Problem Solving: There are times when the patient can find himself in a situation, which may present problems for the recovering alcoholic. For this reason, these patients are taught a series of techniques to determine the correct solution of a given problem. The training involves a number of simulated scenarios and the patient is made to come up with moral solution to resolve the situation. This may involve the patient analyzing the situation, suggesting a way out of the situation and weighing the odds. This training helps the patients to be well equipped to come up with possible solution when the need arises.
Coping Skills Training: It is hard to undermine the value of relieving a person's psychological dependence. As stated earlier, alcohol and drug abusers are attracted to them as they find relief from them. The reason for this is the psychological acceptance that such things bring happiness and comfort (even if that happiness is short-term). With time alcohol and drug becomes a part of their coping mechanism. For such a person, it is important to find an alternative coping mechanism, he/she or she would not have to revert back to alcohol or drugs.
In order to determine the extent of training required, the patient is assessed through a process called 'functional analysis. This will help categorize the antecedent to a person's use of drugs and alcohol. This assessment is done through questionnaires and interviews and a range of domain is explored through which the patient learns how to cope with situations that may tempt him to drink alcohol (Miller and Pechacek, 1987).
Planning for Emergencies: This is a situation where the patient is in a situation where switching on the problem-solving mechanism is rather too short compared to the time needed to respond. In such situation, the patient may want to fall back to drinking but the emergency training given to him will surely go a long way at helping him make a wise decision.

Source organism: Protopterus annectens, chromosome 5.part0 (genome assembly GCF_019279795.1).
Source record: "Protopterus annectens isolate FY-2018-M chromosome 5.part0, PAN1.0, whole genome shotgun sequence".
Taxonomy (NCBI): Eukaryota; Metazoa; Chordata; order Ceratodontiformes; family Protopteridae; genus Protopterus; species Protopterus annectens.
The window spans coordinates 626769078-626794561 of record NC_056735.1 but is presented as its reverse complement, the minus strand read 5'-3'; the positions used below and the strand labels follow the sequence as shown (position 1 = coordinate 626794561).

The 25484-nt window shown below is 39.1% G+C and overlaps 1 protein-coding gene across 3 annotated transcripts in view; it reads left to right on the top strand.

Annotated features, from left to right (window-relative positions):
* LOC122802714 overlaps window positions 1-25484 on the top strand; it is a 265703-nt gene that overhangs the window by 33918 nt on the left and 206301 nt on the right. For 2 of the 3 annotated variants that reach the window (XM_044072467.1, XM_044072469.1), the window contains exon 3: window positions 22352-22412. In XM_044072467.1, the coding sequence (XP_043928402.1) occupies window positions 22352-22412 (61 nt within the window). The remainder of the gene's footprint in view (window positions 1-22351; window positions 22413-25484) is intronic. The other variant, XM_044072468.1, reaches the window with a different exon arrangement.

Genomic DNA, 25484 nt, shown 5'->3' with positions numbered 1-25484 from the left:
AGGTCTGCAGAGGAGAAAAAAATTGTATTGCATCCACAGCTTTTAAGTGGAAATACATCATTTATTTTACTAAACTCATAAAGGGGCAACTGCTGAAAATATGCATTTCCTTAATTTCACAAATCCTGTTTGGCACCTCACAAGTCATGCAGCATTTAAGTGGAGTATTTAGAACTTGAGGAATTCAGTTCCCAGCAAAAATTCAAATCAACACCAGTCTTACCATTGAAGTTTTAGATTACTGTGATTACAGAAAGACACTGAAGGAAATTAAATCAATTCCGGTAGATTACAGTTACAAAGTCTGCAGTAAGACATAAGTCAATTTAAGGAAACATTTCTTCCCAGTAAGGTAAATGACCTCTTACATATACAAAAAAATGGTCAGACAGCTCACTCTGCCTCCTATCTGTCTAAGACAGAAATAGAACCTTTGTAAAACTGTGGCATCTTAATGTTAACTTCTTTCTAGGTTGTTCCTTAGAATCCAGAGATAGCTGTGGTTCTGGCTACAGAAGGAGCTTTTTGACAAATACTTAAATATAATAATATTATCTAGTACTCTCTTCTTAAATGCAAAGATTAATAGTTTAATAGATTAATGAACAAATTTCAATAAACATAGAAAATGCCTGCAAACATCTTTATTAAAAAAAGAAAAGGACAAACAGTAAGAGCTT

(2) Inter-personal skills are those that involve at least one more person in addition to the alcohol dependant. Inter-personal skills include the following:
Enhancing Social Support Network
General Social skills
The above-mentioned inter-personal skill, if well harnessed tend to put the patient on the right track of recovery with no tendency of relapse. The clinical methods of this therapy have helped many patients to prevent relapse. Moreover, the document presented various methods that have proven to use Cognitive-behavioral therapy in treating alcohol dependence (Monti et al. 1989).
The method of cognitive-behavioral therapy is based on the conceptualization of an addictive behavior deals with wrongful or overuse of alcohol and drugs. Using Cognitive-behavioral therapy in treating alcohol dependence has proven to be very effective. The results of the selected studies show that the incidence of relapse was not reported in most cases. All its main features were discussed in this research document, especially developing an alternative coping mechanism at the time of need. Both laboratory and field experiments show that of all the approaches specified in this document are currently being used to treat alcohol dependence.
ROOM, R.; BABOR, T.; and REHM, J. (2005) Alcohol and public health. Lancet 365(9458):519-530. PMID: 15705462
MOKDAD, a.H.; MARKS, J.S.; STROUP, D.F.; and GERBERDING, J.L. (2005) Actual causes of death in the United States, 2000. JAMA: Journal of the American Medical Association 291(10):1238-1245, 2004. Erratum in: JAMA: Journal of the American Medical Association 293(3):298, 2005. PMID: 15010446
MILLER, W.R.; ZWEBEN, a.; DICLEMENTE, C.C.; and RYCHTARIK, R.G. (1995) Motivational Enhancement Therapy Manual: A Clinical Research Guide for Therapiests Treating Individuals with Alcohol Abuse and Dependence. National Institute on Alcohol Abuse and Alcoholism Project MATCH Monograph Series, Volume 2. NIH Pub. No. 94-3723. Rockville, MD: National Institute on Alcohol Abuse and Alcoholism.
Miller, W.R., & Pechacek, T.F. (1987). New roads: Assessing and treating psychological dependence. Journal of Substance Abuse Treatment, 4, 73-77.
NOWINSKI, J.; BAKER, S.; and CARROLL, K.M.(1995) Twelve Step Facilitation Therapy Manual. NIH Pub. No. 94-3722. Rockville, MD: U.S. Department of Health and Human Services, National Institute on Alcohol Abuse and Alcoholism.
CARROLL, K.M. (1998) a Cognitive-Behavioral Approach: Treating Cocaine Addiction. NIH Pub. No. 98-4308. Rockville, MD: National Institute on Drug Abuse.